Tomahawk brings many of the capabilities that Admiral Harris is seeking, especially in terms of range, lethality, connectivity and operational flexibility. The weapon is well complemented by U.S. surveillance and targeting systems, and fully compatible with American naval doctrine and employment concepts. As such, Tomahawk would bring Japan a highly responsive and “networked” strike weapon that is a natural fit operating with a U.S. carrier strike or surface action group.
The hazards we face in the Pacific are compounded by both the “tyranny of distance” and the constraints imposed by competing global commitments. The Department of Defense may be hard-pressed to meet the necessary force structure to sustain the administration’s “Asia-Pacific Rebalance.” Japan’s Maritime Self-Defense Forces, inherently forward-deployed in the Western Pacific, offer a responsiveness that can ease the burden on the American military. Our air and naval forces cannot be everywhere at once. But the Maritime Self-Defense Forces, equipped with such proven and integrated capabilities as Tomahawk, can help meet the challenge.

 

An Asymmetric Advantage

Tomahawk cruise missile launched from a MK 41 VLS tube on the USS Farragut (DDG-99) US Navy Photo

Tomahawk cruise missile launched from a MK 41 VLS tube on the USS Farragut (DDG-99) US Navy Photo

Our alliances across the globe, especially those in the Pacific, give the United States a significant “asymmetric” advantage. They offer substantial military capabilities and regional influence to offset the growing strengths of potential adversaries. Indeed, the integral bond with our most capable “high-end” partners, such as Japan and Australia, stands in stark contrast to Russia and China, who have no comparable allies in the region.

We should therefore seek the means to broaden and further solidify our security relationship with Japan. Equipping Japan’s Maritime Self-Defense Force with the Tomahawk weapon system is one way to do this. Providing Tomahawk not only recognizes Japan’s legitimate security needs, but also signifies a level of trust befitting a long-standing ally and a mature, stable democracy.

  • Why not skip Tomahawk and wait for its replacement

    • NavySubNuke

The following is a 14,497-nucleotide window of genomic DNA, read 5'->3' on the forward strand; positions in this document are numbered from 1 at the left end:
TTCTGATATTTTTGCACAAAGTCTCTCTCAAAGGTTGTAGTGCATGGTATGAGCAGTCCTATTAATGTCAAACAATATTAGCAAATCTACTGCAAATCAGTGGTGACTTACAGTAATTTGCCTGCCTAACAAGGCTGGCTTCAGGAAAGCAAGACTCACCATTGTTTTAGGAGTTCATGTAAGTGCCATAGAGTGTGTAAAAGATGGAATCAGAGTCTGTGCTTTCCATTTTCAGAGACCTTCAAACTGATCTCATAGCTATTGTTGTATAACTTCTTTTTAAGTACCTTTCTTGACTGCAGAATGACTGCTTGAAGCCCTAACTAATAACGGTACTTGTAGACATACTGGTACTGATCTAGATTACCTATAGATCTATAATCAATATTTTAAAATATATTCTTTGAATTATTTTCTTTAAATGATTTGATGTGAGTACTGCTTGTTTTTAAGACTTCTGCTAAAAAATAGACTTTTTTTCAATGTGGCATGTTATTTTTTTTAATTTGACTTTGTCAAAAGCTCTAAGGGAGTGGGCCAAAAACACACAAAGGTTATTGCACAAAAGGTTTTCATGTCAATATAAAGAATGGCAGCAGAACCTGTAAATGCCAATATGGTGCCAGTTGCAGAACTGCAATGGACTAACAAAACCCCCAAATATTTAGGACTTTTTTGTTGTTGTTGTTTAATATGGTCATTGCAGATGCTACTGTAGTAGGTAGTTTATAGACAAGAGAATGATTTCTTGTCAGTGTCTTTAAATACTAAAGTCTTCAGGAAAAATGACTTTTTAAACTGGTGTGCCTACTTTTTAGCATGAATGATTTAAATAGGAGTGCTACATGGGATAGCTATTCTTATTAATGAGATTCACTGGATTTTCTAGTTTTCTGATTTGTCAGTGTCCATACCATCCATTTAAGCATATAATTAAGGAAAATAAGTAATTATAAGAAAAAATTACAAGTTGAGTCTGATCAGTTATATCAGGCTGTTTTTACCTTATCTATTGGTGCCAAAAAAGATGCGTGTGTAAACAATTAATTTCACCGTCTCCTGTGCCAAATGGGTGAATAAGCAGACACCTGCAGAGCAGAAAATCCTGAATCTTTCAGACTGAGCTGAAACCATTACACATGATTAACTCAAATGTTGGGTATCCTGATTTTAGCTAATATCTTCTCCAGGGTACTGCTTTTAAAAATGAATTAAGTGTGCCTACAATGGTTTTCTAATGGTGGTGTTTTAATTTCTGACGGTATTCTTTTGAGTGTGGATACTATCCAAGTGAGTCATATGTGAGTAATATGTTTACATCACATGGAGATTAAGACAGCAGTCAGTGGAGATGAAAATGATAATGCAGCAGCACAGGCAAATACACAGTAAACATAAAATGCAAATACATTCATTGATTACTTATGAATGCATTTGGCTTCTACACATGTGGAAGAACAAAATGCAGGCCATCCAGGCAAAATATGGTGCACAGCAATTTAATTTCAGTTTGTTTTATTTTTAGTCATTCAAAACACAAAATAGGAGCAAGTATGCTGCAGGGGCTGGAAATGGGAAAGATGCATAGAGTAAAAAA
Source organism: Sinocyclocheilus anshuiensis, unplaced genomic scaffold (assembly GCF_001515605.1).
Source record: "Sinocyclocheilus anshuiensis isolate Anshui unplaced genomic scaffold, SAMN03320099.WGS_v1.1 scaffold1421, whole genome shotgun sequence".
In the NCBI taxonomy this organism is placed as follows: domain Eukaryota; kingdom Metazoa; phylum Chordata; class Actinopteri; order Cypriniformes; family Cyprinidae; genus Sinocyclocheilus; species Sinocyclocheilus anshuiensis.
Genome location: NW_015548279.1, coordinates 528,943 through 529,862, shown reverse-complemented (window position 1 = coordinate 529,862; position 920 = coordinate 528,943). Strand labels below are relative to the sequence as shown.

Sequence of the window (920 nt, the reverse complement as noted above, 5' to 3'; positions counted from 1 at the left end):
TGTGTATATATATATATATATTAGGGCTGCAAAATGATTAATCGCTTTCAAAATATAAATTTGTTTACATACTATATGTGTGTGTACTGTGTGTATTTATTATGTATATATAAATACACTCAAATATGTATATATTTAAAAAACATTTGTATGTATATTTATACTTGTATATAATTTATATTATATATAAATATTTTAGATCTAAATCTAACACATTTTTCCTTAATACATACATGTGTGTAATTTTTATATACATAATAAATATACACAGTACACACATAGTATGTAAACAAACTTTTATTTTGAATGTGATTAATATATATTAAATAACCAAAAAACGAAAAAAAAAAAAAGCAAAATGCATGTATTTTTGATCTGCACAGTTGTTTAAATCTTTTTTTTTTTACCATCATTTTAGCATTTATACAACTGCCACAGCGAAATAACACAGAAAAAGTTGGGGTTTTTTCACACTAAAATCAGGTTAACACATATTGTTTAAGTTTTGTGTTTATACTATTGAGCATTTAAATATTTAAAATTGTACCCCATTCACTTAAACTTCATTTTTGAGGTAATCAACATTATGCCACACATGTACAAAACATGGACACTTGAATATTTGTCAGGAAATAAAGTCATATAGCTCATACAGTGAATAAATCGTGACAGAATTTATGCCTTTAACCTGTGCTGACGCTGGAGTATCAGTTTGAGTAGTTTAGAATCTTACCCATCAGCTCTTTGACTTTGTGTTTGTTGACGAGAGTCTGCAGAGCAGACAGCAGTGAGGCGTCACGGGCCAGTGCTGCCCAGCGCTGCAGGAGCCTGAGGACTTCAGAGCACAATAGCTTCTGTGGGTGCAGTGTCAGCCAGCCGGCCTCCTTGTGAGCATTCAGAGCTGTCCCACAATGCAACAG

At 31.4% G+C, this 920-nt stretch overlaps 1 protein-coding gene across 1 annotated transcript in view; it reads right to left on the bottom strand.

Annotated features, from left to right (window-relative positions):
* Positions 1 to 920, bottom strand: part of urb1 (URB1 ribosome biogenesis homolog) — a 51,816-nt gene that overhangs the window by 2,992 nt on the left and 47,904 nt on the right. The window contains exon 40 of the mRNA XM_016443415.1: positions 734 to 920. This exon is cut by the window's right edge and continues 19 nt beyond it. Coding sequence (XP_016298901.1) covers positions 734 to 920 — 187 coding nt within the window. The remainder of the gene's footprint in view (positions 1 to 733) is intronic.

Probably because waiting another 30 years for something to make its way through the DoD procurement bureaucracy would make the entire discussion moot.

      • Curtis Conway

        I wonder what the motivation for asking that question is?

        • Danny Lewis

          Maybe it’s because neither China, Russia and North Korea can stop a Tomahawk Cruise Missle. It would give them something to think about, well at least China and Russia. North Korea is an entirely different matter. A countries willingness to use a nuclear weapon is based on how stable its leadership is. Anyone want to bet on North Koreas dictators mental stability?

          • Curtis Conway

            If you think the Chinese do not have the senors and weapon systems to stop a Tomahawk cruise missile ? . . one mistake in combat is to underestimate one’s enemies.

          • Danny Lewis

            No I don’t think that they do. The vast majority of there armaments are either copycats or stolen. With that knowledge the US knows what they have and don’t have. So any Tomahawk attack would be very effective. Now, if you think the Chinese can stop or prevent an attack then why don’t you share your information with the US Military, I’m sure they will be amused by your professional assessment.

          • Curtis Conway

            If such a capability exist it will certainly be classified above my pay-grade (CIVLANT). Never underestimate any potential adversary.

          • NoName

            Tomahawk was/is not seen as some kind of unstopable wunderwaffe weapon by Pentagon nor by anyone with a actual clue for that matter. It have served the US military well for almost a half of a century and it still does, but it is undoubtly somewhat obselete, slow moving, none agile, none stealthy and thus in trouble once spotted.

            Even back in its glory days SAM relics such a Hawk had a decent kill ratio against them during tests. Fighter planes hunted them down. Primitive CIWS took such a heavy tool on them when they was tested as anti ship missiles that the idea was aborted. If the cold war had  turned hot it was estimated that a fair share of the missiles fired would be stopped by assorted systems in the enemy air defence grid. But some would have made it through.

            These days its penetration rate when facing a decent airdefence is questinable at best, let alone the survival  rate against the more highend of the the Chinese and Russian stuff with AWACS support. Tomahawk is still maintained and produced. Not because its a particular effective  weapon against a near peer enemy. Its because it is indeed is a quite handy tool for blowing up stuff and make a statement in the less developed and defended parts of the world.

  • NavySubNuke

    Better yet let the Japanese help with the TLAM block V and add some innovative thought to the project (and even better some cash). The collaboration on the newest versions of the SM-3 seem to be paying off – I wonder what benefits they could add to a future TLAM increment while we wait for whatever follows to somehow make its way through the bureaucracy.
    Survivability improvements would certainly be a great place to start.

    • Curtis Conway

      TLAM & Surface (ASuW) Tomahawk.

  • Ed L

    the tomahawk is so old. I think the Japanese would be better off buying Taiwan Hsiung Feng III (HF-3) It would be a better use of there money

  • John B. Morgen

    It is longed overdue, we should provide Tomahawk missiles to the Japanese, but also provide them for the South Koreans. However, we should also continue to make improvements, so our Tomahawks could out preformed our enemies’ counter-measures in the distant future.